In the Merrimack Valley: John Greenleaf Whittier in Lowell

Today December 17 is the birthday of American poet and editor John Greenleaf Whittier – born in Haverhill in 1807. He was also an ardent advocate for the abolition of slavery in the United States. hittier worked in Lowell as an editor for the Middlesex Standard  in the mid-1840s. During this time he became a friend of poet Lucy Larcom. Here is an excerpt from his Lowell work wherein he describes Lowell the city on the Merrimack River in the Merrimack Valley –  a place he knew so well. His description of the Irish immigrant-Lowell-dwellers is stark.



This, then, is Lowell,–a city springing up, like the enchanted palaces of the Arabian tales, as it were in a single night, stretching far and wide its chaos of brick masonry and painted shingles, filling the angle of the confluence of the Concord and the Merrimac with the sights and sounds of trade and industry. Marvellously here have art and labor wrought their modern miracles. I can scarcely realize the fact that a few years ago these rivers, now tamed and subdued to the purposes of man and charmed into slavish subjection to the wizard of mechanism, rolled unchecked towards the ocean the waters of the Winnipesaukee and the rock-rimmed springs of the White Mountains, and rippled down their falls in the wild freedom of Nature. A stranger, in view of all this wonderful change, feels himself, as it were, thrust forward into a new century; he seems treading on the outer circle of the millennium of steam engines and cotton mills. Work is here the patron saint. Everything bears his image and superscription. Here is no place for that respectable class of citizens called gentlemen, and their much vilified brethren, familiarly known as loafers. Over the gateways of this new world Manchester glares the inscription,
“Work, or die”…

There is one beautiful grove in Lowell,–that on Chapel Hill,–where a cluster
of fine old oaks lift their sturdy stems and green branches, in close proximity
to the crowded city, blending the cool rustle of their leaves with the din of
machinery…  Long may these oaks remain to remind us that, if there be utility in the new, there was beauty in the old, leafy Puseyites of Nature, calling us back to the past, but, like their Oxford brethren, calling in vain; for neither in polemics nor in art can we go backward in an age whose motto is ever “Onward.” 

 The population of Lowell is constituted mainly of New Englanders; but there are representatives here of almost every part of the civilized world

But of all classes of foreigners the Irish are by far the most numerous. Light-hearted, wrongheaded, impulsive, uncalculating, with an Oriental love of  hyperbole, and too often a common dislike of cold water and of that gem which the fable tells us rests at the bottom of the well, the Celtic elements of their character do not readily accommodate themselves to those of the hard, cool, self-relying Anglo-Saxon. I am free to confess to a very thorough dislike of their religious intolerance and bigotry, but am content to wait for the change that time and the attrition of new circumstances and ideas must necessarily make in this respect. Meanwhile I would strive to reverence man as man, irrespective of his birthplace. A stranger in a strange land is always to me an object of sympathy and interest. Amidst all his apparent gayety of heart and national drollery and wit, the poor Irish emigrant has sad thoughts of the “ould mother of him,” sitting lonely in her solitary cabin by the bog-side; recollections of a father’s blessing and a sister’s farewell are haunting him; a grave mound in a distant churchyard far beyond the “wide wathers” has an eternal greenness in his memory; for there, perhaps, lies a “darlint child” or a “swate crather” who once loved him. The new world is forgotten for the moment; blue Killarney and the Liffey sparkle before him, and Glendalough stretches beneath him its dark, still mirror; he sees the same evening sunshine rest upon and hallow alike with Nature’s blessing the ruins of the Seven Churches of Ireland’s apostolic age, the broken mound of the Druids, and the round towers of the Phoenician su-worshippers; pleasant and mournful recollections of his home waken within him; and the rough and seemingly careless and light-hearted laborer melts into tears. It is no light thing to abandon one’s own country and household gods. Touching and beautiful was the injunction of the prophet of the Hebrews:  “Ye shall not oppress the stranger; for ye know the heart of the stranger, seeing that ye were strangers in the land of Egypt.”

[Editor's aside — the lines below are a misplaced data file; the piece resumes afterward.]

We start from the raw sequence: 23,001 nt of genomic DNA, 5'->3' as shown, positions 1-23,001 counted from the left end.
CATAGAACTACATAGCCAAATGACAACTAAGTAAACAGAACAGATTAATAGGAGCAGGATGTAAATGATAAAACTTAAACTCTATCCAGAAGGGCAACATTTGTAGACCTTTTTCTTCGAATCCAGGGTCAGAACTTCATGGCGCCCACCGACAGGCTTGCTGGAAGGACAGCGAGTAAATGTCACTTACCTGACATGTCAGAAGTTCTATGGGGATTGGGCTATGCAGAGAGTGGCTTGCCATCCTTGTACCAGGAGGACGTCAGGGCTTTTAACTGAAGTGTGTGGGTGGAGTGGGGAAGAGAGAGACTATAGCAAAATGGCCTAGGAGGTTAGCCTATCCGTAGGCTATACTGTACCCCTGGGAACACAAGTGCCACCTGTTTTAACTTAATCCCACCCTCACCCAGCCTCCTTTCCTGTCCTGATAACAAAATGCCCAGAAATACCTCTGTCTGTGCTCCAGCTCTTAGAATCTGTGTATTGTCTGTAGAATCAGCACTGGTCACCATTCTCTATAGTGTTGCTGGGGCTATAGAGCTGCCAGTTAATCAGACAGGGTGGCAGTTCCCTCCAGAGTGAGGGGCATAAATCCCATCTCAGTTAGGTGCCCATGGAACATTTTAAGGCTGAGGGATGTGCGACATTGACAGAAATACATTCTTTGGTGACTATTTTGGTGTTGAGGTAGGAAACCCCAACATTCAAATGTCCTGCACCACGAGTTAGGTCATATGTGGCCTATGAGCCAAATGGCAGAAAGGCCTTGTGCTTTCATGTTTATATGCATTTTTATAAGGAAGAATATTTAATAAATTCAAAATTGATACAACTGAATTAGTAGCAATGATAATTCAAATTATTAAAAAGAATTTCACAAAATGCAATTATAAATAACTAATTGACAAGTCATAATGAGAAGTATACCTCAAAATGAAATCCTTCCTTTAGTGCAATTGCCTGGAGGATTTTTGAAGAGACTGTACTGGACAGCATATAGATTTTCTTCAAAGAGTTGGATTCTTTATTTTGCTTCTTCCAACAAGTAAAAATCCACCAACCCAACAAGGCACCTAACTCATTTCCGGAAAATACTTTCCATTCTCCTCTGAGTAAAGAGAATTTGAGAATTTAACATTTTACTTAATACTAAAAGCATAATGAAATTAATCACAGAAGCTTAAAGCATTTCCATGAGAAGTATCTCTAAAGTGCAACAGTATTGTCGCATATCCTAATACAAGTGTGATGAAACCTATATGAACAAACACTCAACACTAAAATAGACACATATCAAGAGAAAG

Taken from an exerpt on the UML/Center for Lowell History website here:

3 Responses to In the Merrimack Valley: John Greenleaf Whittier in Lowell

  1. KMurphy says:

    “There is one beautiful grove in Lowell,–that on Chapel Hill,–where a cluster
    of fine old oaks lift their sturdy stems and green branches, in close proximity
    to the crowded city, blending the cool rustle of their leaves with the din of

    Does anyone know where “Chapel Hill” is? “in close proximity to the crowded city” does anyone know if maybe it is Lucy Larcom Park…over by the highschool?

    Thank you for posting this…..Kkeefe-murphy

  2. Marie says:

    KM – I’m not sure what site Whittier had in mind but I think that the area up off Gorham Street near the Superior Court House is called Chapel Hill by some.

  3. Paul Marion says:

    Yes, Chapel Hill is part of what is now known as the Back Central neighborhood. In the 1980s the City planning office, I believe, published a booklet, a guide to the architecture in the Chapel Hill section. I looked and cannot find it on the web as a digital document, but I’m pretty sure there is a hard copy at the UMass Lowell Center for Lowell History or in the National Park research library in Lowell.